Force-quitting applications

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Sometimes applications in OS X will hang or freeze. You will usually know this when you see the spinning pinwheel cursor (sometimes referred to as the beachball) for several minutes or more. In almost all cases, this will not affect other parts of the system, though it could slow the system down while waiting for the application to become unstuck. In a situation where an application is hung for good, or you don't want to wait for it to become responsive again, you can Force Quit it. Force Quitting an application will cause any unsaved changes in that application to be lost. The rest of the system, however, should continue to run uninterrupted. Some applications and processes, like the Finder, should automatically relaunch after being Force Quit. If the Classic Environment is being Force-Quit, then the entire environment will go away, with all applications and all unsaved data in those applications. This is partly due to the design of the older Macintosh OSs.

The Force Quit window.
The Force Quit window.
There are several ways to force quit an application. The simple ways:
  • Select Force Quit... from the Apple menu. Sometimes you will have to click to another application to get the Apple menu to respond. This will bring up the Force Quit Applications window; stuck applications may appear in this list in red. You can then select the misbehaving application and click the Force Quit button. Occasionally you will have to dismiss this window and repeat the process to really get the app to quit, but this should be rare. If necessary, you can Force Quit multiple applications from this window.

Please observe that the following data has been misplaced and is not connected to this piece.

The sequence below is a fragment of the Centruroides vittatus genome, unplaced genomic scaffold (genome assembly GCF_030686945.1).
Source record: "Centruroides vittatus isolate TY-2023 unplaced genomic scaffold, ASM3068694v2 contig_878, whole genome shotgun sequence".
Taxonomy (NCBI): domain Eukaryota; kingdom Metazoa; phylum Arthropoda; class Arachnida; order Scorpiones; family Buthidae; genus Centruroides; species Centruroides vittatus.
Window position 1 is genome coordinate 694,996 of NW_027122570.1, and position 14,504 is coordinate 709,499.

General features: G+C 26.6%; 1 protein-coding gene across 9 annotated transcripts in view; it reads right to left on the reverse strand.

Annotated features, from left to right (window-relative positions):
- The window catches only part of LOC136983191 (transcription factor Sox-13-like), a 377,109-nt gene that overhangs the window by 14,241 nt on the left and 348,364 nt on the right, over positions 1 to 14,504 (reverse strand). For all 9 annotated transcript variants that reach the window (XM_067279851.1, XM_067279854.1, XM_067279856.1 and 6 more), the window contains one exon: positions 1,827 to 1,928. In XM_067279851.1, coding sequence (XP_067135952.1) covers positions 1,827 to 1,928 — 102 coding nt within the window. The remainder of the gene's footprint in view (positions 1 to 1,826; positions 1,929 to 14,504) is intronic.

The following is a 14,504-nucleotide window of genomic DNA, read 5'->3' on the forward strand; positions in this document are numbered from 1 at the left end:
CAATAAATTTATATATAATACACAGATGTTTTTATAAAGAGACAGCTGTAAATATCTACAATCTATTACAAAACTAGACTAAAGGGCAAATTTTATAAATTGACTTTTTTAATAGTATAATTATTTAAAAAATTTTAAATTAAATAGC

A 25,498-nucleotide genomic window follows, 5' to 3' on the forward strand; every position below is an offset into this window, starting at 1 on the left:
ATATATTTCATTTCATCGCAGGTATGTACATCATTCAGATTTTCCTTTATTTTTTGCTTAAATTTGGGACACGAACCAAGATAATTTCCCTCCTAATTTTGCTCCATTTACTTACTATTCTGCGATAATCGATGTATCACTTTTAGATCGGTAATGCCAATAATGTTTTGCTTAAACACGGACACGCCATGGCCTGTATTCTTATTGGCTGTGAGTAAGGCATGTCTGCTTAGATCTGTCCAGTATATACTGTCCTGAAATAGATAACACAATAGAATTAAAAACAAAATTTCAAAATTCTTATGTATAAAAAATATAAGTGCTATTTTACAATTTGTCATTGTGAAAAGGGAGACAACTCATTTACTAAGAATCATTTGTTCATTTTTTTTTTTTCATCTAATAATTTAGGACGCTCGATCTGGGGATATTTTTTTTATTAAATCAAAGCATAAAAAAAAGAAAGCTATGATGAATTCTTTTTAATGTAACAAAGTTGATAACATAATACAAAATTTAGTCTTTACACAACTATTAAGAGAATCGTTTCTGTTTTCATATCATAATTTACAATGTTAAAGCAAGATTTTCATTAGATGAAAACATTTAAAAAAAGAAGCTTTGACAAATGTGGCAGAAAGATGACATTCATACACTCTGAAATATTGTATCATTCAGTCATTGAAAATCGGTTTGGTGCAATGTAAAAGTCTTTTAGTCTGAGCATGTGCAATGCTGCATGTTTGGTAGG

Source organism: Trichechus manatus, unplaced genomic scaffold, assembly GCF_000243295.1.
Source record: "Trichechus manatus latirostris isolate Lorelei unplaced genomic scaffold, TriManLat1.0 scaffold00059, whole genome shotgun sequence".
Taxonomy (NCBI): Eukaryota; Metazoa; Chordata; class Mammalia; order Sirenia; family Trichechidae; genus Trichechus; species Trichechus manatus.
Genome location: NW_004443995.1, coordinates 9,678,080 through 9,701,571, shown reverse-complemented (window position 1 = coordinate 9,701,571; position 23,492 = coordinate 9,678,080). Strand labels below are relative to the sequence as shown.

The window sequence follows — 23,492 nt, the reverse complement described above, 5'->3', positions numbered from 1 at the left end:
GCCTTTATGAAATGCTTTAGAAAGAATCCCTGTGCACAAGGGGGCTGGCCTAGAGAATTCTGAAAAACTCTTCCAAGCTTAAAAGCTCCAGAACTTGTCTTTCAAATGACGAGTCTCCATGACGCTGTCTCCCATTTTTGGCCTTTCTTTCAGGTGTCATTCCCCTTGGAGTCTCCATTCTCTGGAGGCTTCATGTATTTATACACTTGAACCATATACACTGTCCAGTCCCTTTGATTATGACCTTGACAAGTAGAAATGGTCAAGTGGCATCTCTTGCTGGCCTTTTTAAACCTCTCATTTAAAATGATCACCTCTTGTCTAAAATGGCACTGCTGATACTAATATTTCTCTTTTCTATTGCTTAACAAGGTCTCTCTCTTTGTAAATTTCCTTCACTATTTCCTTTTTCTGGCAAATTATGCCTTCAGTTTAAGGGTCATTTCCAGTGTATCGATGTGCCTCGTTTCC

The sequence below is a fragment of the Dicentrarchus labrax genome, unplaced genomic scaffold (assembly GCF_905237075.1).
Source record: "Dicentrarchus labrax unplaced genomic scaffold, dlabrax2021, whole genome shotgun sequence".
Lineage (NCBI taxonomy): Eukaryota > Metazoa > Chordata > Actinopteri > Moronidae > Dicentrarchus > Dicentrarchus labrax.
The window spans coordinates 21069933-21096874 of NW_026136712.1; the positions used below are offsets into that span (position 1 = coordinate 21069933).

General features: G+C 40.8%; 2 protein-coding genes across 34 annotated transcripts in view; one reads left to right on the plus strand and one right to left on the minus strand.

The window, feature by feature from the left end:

• Use the keystroke apple-option-esc to bring up the same Force Quit window.
  • Control-click/right-click on an application's icon in the Dock. Usually you can simply quit an application from this menu. A stuck application will often say Force Quit in place of Quit, though you can hold down the option key if it does not.

The complicated ways:

  • Activity Monitor will allow you to quit/force quit individual processes. Sometimes this will require an admin password. It should be used with caution, as Force Quitting a parent process will Force Quit all of its children processes too. For instance, Force Quitting the loginwindow process will end all user processes and dump the user back out to the Login Window.
  • Using the Terminal, you can use the kill command along with a process's PID to kill that process. This is basically the same thing as using Activity Monitor above.

See Also